23.8 – 1.9.19

Window shopper  explores the envy which people in the art world feel towards people in the fashion world. It is about Art putting on a ballgown, dancing the night away, turning into a pumpkin, and uttering its critique of capitalism as a love poem.

Today large fashion houses such as Trussardi, Fiorucci, Prada and Louis Vuitton all want to make stores that look like gallery and museum exhibitions, all the while having apparently forgotten the fact that the white cube of the modern art exhibition was actually attempting to imitate department stores, desiring their ability to abstract objects from their surroundings, making them portals into the viewer/shopper’s personal projections and desires.

Window shopper  revolves around the economic distribution and artistic space of possibility, which we as artists imagine exist in the glamorous world of fashion stores. How an object in a fashion store may well be a copy of something else and still postulate being unique. How art is always trying so hard to figure out how to approach and be in closer proximity to the lived lives of people, while fashion has not even considered that there could be a difference between life and art. Because garments are made to be filled, they are always lacking a body and immediately embrace it when the two finally meet – they accept the body’s contagion, absorb its fragrance, make-up and rejected cells. The clothes in display windows, on the other hand, are still just promises of potential, future versions of yourself.

Written by Hannah Heilmann and Anna & Esben Weile Kjær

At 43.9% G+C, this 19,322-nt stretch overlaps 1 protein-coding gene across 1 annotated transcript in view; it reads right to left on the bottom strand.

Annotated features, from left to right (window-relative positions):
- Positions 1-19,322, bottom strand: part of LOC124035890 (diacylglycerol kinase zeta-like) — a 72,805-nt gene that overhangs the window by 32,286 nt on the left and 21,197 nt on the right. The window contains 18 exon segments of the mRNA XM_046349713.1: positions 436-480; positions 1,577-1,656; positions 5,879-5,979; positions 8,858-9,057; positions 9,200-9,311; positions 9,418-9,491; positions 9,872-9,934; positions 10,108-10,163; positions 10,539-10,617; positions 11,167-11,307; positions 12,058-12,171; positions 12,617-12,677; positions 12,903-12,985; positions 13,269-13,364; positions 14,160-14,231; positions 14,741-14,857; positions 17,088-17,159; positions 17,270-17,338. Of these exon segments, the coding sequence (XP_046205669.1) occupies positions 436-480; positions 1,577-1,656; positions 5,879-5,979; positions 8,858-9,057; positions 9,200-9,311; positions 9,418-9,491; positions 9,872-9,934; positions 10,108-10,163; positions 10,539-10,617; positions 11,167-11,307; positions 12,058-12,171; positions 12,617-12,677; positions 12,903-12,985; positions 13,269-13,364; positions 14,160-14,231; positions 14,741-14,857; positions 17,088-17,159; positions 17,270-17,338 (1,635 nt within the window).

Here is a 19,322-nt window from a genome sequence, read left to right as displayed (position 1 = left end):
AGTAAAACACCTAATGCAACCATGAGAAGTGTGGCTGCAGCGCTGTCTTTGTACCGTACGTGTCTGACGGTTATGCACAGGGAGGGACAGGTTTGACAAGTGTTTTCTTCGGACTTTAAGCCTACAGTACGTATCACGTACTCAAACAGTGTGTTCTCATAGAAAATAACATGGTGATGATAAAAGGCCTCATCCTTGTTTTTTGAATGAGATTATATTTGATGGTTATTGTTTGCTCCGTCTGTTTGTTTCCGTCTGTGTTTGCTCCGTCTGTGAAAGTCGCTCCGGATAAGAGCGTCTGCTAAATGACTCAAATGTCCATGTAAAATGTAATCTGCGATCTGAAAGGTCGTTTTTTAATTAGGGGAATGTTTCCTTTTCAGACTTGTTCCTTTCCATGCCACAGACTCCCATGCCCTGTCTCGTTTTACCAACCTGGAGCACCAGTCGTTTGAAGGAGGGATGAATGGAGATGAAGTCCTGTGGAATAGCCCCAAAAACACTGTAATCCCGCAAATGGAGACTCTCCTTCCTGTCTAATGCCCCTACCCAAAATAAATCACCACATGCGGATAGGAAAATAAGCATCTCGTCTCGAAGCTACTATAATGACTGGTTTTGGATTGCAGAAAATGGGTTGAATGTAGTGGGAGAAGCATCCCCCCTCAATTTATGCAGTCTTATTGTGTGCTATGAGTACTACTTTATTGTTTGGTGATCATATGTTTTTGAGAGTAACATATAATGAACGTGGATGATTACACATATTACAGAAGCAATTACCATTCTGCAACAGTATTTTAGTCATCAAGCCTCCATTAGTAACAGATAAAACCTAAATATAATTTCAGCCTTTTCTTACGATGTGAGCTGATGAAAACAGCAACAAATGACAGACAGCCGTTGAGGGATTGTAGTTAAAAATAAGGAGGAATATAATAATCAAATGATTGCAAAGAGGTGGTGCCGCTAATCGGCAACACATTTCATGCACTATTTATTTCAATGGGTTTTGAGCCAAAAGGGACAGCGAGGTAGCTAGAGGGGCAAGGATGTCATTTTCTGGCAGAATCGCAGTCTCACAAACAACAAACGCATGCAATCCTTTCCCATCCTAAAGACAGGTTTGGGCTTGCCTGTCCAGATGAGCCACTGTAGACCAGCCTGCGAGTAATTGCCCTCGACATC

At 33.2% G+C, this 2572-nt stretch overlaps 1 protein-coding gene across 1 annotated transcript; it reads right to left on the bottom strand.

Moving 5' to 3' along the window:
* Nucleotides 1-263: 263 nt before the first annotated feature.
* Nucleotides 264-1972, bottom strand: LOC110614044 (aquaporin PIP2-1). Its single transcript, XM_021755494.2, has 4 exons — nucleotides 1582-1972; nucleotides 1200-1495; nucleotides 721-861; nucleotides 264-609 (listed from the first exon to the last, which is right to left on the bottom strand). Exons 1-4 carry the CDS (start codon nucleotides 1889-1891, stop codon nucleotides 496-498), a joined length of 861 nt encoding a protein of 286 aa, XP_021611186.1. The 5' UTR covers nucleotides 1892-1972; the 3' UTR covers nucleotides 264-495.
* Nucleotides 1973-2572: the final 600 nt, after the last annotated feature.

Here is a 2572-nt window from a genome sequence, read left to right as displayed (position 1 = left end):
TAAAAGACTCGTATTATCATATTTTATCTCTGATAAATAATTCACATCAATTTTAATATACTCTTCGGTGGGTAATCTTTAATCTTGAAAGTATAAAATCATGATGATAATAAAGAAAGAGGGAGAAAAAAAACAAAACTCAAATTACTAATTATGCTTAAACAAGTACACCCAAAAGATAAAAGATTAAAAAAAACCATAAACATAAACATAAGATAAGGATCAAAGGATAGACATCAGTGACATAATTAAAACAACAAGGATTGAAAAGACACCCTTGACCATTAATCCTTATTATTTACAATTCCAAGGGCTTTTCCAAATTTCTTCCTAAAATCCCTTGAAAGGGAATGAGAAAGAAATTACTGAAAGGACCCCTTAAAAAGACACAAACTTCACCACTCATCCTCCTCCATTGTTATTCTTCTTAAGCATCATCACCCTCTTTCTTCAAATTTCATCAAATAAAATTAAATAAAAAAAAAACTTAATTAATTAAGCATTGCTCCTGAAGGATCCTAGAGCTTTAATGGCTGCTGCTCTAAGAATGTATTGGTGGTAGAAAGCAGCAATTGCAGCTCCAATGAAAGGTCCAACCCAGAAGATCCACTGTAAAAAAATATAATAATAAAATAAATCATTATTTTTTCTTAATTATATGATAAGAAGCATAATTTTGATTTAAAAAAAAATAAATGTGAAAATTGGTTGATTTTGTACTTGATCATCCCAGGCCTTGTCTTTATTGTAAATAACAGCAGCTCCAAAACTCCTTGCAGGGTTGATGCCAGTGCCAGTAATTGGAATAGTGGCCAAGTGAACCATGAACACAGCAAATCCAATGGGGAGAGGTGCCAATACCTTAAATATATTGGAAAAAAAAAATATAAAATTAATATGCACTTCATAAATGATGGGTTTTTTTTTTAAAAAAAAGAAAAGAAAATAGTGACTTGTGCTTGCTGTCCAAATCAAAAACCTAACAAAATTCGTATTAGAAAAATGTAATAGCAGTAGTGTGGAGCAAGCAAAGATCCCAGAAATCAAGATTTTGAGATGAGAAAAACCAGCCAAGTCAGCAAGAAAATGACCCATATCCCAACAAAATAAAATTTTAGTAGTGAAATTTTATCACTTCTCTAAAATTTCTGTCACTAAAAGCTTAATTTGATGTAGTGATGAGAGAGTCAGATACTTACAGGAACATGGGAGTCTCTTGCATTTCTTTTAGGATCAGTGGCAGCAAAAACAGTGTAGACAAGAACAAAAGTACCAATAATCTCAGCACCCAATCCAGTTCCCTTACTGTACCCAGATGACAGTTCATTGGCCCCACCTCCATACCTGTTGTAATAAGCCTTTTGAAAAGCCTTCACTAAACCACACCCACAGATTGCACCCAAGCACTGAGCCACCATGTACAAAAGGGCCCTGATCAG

Annabell and Beatrice, 2019

Clothes – and especially dresses and furs – have occupied Ursula Reuter Christiansen for as long as she can remember and through the years they have played a central part in her performances and video works. For her clothes is not just something you wear. Clothes are history and identity. This is precisely the reason why she made weekly visits to Birger Christensen during her time as a professor at The Royal Danish Academy of Fine Arts in the 1990’s. Mostly as a window shopper, and once as an actual shopper. The fur coat which is now part of the installation, was bought at Birger Christensen and for many years both the extravagant fur and its price were kept a secret for both the artist’s family and close friends. In 2019 Birger Christensen celebrates their 150 year anniversary and bringing them together with Reuter Christiansen highlights both the brand and the artist’s equally iconic statuses in the Danish cultural scene.

Ursula Reuter Christiansen (b. 1943, Germany) has been a central figure on the Danish art scene since the 1970’s and continues to inspire with the landmark feminist agenda in her works.

Birger Christensen, Østergade 38, 1100 Copenhagen K

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